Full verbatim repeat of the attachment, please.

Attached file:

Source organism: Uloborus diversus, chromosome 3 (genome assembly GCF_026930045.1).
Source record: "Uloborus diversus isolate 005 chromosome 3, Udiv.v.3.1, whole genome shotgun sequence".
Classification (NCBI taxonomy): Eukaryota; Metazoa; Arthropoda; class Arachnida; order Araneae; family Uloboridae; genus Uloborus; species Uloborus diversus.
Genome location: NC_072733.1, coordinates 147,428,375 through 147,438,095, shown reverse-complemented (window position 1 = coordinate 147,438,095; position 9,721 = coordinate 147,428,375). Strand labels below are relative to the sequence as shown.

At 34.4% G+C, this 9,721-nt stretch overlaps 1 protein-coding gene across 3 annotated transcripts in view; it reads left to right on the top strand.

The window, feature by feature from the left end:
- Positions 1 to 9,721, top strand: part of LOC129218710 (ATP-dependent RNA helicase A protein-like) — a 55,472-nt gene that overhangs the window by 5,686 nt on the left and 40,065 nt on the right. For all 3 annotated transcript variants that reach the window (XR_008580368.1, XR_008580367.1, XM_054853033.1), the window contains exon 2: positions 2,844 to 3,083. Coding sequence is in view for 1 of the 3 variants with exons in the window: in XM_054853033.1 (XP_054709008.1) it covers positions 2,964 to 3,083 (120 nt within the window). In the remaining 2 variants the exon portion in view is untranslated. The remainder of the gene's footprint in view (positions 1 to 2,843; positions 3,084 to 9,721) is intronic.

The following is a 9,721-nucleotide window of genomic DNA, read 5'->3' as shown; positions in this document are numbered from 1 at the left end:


Source organism: Uloborus diversus, chromosome 3 (genome assembly GCF_026930045.1).
Source record: "Uloborus diversus isolate 005 chromosome 3, Udiv.v.3.1, whole genome shotgun sequence".
Classification (NCBI taxonomy): Eukaryota; Metazoa; Arthropoda; class Arachnida; order Araneae; family Uloboridae; genus Uloborus; species Uloborus diversus.
Genome location: NC_072733.1, coordinates 147,428,375 through 147,438,095, shown reverse-complemented (window position 1 = coordinate 147,438,095; position 9,721 = coordinate 147,428,375). Strand labels below are relative to the sequence as shown.

At 34.4% G+C, this 9,721-nt stretch overlaps 1 protein-coding gene across 3 annotated transcripts in view; it reads left to right on the top strand.

The window, feature by feature from the left end:
- Positions 1 to 9,721, top strand: part of LOC129218710 (ATP-dependent RNA helicase A protein-like) — a 55,472-nt gene that overhangs the window by 5,686 nt on the left and 40,065 nt on the right. For all 3 annotated transcript variants that reach the window (XR_008580368.1, XR_008580367.1, XM_054853033.1), the window contains exon 2: positions 2,844 to 3,083. Coding sequence is in view for 1 of the 3 variants with exons in the window: in XM_054853033.1 (XP_054709008.1) it covers positions 2,964 to 3,083 (120 nt within the window). In the remaining 2 variants the exon portion in view is untranslated. The remainder of the gene's footprint in view (positions 1 to 2,843; positions 3,084 to 9,721) is intronic.

The following is a 9,721-nucleotide window of genomic DNA, read 5'->3' as shown; positions in this document are numbered from 1 at the left end: